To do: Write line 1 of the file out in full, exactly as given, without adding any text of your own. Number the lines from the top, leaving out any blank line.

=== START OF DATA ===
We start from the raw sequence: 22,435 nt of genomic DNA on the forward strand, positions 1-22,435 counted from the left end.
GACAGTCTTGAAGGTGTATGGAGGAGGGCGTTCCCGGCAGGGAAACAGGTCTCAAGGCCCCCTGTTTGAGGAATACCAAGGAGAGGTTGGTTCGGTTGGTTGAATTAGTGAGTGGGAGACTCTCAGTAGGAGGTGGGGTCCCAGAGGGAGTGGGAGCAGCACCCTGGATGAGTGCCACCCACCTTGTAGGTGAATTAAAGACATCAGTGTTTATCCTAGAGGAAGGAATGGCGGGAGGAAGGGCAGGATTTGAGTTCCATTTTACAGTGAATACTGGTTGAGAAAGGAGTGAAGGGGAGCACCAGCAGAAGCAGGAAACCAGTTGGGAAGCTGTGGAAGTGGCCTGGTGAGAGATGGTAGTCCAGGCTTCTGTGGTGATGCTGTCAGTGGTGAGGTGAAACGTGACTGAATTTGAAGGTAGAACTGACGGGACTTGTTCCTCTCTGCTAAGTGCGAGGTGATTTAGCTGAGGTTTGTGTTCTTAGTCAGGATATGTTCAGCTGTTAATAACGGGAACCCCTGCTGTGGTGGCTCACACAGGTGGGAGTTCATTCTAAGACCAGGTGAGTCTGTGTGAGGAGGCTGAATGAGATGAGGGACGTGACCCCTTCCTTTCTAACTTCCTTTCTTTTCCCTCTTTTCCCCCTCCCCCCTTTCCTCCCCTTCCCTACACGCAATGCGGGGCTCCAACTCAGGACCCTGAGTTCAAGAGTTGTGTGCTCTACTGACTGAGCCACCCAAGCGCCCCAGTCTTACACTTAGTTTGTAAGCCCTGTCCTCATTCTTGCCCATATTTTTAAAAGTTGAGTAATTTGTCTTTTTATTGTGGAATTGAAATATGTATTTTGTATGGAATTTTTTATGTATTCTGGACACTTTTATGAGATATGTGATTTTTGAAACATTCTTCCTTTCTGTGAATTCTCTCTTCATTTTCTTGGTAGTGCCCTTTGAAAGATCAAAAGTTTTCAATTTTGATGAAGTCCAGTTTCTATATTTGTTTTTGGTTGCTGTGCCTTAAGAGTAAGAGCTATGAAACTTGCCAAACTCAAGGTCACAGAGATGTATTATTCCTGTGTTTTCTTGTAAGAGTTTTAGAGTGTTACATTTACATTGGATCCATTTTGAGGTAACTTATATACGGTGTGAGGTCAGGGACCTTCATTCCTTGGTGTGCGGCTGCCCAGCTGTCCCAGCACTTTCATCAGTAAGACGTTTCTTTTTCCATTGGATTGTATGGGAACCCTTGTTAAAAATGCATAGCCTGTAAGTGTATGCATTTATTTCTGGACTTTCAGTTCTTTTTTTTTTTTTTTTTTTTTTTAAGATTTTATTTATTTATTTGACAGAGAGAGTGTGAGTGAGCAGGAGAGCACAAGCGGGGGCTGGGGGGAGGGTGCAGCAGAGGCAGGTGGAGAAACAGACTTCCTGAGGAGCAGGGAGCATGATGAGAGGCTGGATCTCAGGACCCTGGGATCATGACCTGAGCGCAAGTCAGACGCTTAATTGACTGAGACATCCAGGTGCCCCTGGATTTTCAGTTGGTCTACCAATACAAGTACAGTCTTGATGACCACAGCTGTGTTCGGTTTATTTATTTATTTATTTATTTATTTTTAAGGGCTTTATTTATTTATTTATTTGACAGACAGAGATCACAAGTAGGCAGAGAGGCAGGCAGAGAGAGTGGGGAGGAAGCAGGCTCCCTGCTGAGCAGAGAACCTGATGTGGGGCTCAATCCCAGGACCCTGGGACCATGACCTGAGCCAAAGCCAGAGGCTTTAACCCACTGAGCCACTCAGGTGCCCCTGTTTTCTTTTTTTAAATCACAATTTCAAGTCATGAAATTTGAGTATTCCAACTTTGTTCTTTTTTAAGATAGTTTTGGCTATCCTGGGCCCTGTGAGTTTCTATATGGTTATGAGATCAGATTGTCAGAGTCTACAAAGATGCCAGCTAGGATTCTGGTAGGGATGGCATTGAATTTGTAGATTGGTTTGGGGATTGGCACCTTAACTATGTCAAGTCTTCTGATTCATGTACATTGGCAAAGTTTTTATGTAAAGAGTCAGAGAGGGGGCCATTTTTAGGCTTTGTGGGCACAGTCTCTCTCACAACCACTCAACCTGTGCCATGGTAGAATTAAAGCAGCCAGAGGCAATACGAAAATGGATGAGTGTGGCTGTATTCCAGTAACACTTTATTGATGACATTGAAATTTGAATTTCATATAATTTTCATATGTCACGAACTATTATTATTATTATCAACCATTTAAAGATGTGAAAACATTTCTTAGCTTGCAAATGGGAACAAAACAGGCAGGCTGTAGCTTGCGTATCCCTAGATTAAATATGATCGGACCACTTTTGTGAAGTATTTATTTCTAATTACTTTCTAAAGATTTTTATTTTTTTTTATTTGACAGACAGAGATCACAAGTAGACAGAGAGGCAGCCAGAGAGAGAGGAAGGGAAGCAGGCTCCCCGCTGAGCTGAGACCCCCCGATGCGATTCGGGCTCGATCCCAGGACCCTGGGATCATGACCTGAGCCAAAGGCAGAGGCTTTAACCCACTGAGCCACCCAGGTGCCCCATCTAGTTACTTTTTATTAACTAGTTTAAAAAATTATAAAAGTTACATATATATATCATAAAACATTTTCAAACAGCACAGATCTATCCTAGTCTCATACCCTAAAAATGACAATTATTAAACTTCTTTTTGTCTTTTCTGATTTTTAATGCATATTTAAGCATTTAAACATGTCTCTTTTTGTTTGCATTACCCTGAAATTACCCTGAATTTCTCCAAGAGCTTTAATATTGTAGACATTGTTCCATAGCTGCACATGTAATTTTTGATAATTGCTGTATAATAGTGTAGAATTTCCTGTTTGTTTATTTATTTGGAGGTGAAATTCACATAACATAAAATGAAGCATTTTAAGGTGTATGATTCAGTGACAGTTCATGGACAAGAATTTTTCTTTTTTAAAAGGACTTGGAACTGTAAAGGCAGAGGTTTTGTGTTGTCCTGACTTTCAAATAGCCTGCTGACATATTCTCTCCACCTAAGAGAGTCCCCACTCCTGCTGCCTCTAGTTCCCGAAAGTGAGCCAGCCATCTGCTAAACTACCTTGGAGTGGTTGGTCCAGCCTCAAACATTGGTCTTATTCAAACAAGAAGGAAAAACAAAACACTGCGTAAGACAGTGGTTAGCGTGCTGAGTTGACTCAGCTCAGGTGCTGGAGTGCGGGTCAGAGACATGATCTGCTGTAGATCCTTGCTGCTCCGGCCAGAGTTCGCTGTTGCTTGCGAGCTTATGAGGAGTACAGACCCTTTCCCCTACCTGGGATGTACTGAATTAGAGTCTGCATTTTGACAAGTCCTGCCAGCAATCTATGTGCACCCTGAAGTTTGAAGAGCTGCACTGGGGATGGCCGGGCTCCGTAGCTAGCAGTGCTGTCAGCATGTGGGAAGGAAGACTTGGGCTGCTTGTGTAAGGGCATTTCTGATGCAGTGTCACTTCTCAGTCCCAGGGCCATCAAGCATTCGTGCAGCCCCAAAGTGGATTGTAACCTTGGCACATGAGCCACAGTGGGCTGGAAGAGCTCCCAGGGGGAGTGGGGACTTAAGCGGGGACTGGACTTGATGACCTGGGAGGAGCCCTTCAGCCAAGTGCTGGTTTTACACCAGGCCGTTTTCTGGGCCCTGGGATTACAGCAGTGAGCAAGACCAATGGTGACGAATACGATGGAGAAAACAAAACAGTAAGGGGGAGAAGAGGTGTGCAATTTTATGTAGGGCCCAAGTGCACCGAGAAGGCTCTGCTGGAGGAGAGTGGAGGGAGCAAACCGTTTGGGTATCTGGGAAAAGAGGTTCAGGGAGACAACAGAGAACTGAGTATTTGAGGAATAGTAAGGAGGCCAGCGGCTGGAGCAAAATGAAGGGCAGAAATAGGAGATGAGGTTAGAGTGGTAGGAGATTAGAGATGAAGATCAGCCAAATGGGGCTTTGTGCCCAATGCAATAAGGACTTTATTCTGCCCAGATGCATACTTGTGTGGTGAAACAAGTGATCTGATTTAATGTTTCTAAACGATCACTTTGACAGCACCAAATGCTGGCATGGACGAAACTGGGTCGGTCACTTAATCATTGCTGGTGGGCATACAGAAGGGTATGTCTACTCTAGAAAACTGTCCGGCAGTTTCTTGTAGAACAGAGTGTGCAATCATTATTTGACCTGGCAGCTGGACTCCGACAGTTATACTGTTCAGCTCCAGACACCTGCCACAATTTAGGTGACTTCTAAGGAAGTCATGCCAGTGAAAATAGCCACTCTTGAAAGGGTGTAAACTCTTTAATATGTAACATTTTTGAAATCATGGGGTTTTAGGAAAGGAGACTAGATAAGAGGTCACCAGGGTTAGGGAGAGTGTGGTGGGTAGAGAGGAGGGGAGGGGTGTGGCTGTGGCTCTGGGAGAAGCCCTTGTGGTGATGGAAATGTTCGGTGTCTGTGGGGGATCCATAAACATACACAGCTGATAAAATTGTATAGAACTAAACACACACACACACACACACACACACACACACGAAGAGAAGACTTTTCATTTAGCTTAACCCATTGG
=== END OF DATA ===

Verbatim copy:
We start from the raw sequence: 22,435 nt of genomic DNA on the forward strand, positions 1-22,435 counted from the left end.